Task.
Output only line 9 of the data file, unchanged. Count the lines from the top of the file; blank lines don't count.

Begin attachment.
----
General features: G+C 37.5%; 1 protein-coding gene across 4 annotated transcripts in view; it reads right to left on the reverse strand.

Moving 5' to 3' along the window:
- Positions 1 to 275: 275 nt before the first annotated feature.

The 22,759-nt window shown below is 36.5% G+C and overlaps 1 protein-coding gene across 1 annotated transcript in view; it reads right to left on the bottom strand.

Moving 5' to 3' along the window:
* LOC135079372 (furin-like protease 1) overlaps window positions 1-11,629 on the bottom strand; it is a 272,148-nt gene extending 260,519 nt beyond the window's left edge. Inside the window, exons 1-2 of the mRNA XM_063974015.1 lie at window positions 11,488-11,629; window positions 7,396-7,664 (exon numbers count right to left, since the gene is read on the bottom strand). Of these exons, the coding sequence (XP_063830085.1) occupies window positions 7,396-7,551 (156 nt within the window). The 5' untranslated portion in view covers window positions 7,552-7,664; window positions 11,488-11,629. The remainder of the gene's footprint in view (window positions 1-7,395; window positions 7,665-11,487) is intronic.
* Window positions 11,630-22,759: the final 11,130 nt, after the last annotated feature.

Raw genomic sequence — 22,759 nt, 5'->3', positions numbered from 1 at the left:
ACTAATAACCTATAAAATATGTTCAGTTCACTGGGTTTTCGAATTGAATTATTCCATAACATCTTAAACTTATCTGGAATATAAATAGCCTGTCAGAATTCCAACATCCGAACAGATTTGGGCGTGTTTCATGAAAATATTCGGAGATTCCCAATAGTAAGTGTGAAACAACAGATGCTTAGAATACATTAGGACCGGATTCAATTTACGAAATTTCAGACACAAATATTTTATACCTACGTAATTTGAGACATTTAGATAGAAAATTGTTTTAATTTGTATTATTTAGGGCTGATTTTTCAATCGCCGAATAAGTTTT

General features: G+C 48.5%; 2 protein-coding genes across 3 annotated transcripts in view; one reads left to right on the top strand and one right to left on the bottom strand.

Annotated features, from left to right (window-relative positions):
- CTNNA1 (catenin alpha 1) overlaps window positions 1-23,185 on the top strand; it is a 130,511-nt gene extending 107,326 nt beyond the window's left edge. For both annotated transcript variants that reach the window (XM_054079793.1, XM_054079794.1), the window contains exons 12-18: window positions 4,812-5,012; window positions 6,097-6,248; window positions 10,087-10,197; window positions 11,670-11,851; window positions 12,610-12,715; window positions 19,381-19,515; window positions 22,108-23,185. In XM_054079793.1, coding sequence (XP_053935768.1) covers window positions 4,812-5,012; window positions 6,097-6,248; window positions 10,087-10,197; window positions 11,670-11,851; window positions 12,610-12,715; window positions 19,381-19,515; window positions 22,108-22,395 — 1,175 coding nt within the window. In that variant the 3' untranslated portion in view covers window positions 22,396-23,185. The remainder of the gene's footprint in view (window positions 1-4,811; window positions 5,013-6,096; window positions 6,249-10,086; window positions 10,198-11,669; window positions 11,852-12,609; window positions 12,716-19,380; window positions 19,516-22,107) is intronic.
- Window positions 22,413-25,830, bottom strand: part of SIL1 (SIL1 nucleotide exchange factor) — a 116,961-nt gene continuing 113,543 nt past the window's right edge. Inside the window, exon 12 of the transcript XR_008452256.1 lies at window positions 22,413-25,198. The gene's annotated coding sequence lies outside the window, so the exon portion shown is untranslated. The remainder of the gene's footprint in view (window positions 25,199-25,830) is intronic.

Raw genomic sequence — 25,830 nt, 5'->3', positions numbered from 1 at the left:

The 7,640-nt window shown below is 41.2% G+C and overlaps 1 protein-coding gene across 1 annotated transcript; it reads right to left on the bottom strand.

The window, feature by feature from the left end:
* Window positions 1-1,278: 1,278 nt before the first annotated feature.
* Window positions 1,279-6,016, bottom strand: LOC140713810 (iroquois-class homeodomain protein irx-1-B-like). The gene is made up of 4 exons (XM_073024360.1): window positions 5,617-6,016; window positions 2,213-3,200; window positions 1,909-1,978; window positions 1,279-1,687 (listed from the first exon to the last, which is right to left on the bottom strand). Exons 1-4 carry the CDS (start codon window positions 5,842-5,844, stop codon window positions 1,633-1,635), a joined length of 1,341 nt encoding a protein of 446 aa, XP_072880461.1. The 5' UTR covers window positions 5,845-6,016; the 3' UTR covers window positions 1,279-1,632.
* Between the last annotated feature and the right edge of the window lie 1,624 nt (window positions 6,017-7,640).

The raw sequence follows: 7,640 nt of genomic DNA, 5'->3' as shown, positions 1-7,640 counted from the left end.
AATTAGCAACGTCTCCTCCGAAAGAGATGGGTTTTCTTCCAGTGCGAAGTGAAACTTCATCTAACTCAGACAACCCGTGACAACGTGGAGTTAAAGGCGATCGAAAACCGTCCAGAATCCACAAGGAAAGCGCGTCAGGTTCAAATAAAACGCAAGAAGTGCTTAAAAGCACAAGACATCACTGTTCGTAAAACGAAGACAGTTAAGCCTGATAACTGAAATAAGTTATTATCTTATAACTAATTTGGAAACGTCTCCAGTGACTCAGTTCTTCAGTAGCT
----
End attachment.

ACTAATAACCTATAAAATATGTTCAGTTCACTGGGTTTTCGAATTGAATTATTCCATAACATCTTAAACTTATCTGGAATATAAATAGCCTGTCAGAATTCCAACATCCGAACAGATTTGGGCGTGTTTCATGAAAATATTCGGAGATTCCCAATAGTAAGTGTGAAACAACAGATGCTTAGAATACATTAGGACCGGATTCAATTTACGAAATTTCAGACACAAATATTTTATACCTACGTAATTTGAGACATTTAGATAGAAAATTGTTTTAATTTGTATTATTTAGGGCTGATTTTTCAATCGCCGAATAAGTTTT